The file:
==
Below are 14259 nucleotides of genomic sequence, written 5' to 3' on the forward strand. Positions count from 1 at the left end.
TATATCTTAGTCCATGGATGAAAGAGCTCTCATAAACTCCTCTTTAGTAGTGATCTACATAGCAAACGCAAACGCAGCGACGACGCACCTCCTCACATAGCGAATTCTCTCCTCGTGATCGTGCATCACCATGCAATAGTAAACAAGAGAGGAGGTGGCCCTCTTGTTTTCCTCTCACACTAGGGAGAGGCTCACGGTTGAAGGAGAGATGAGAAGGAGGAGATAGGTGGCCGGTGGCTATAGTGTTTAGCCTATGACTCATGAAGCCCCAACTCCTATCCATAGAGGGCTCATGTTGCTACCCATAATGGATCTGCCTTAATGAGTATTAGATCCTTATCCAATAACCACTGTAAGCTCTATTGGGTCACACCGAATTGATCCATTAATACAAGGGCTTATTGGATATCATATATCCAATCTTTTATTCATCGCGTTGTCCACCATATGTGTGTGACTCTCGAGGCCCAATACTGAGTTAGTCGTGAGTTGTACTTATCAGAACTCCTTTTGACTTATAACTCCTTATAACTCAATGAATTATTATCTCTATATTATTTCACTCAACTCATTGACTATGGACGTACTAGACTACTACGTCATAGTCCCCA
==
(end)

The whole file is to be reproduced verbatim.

Below are 14259 nucleotides of genomic sequence, written 5' to 3' on the forward strand. Positions count from 1 at the left end.
TATATCTTAGTCCATGGATGAAAGAGCTCTCATAAACTCCTCTTTAGTAGTGATCTACATAGCAAACGCAAACGCAGCGACGACGCACCTCCTCACATAGCGAATTCTCTCCTCGTGATCGTGCATCACCATGCAATAGTAAACAAGAGAGGAGGTGGCCCTCTTGTTTTCCTCTCACACTAGGGAGAGGCTCACGGTTGAAGGAGAGATGAGAAGGAGGAGATAGGTGGCCGGTGGCTATAGTGTTTAGCCTATGACTCATGAAGCCCCAACTCCTATCCATAGAGGGCTCATGTTGCTACCCATAATGGATCTGCCTTAATGAGTATTAGATCCTTATCCAATAACCACTGTAAGCTCTATTGGGTCACACCGAATTGATCCATTAATACAAGGGCTTATTGGATATCATATATCCAATCTTTTATTCATCGCGTTGTCCACCATATGTGTGTGACTCTCGAGGCCCAATACTGAGTTAGTCGTGAGTTGTACTTATCAGAACTCCTTTTGACTTATAACTCCTTATAACTCAATGAATTATTATCTCTATATTATTTCACTCAACTCATTGACTATGGACGTACTAGACTACTACGTCATAGTCCCCA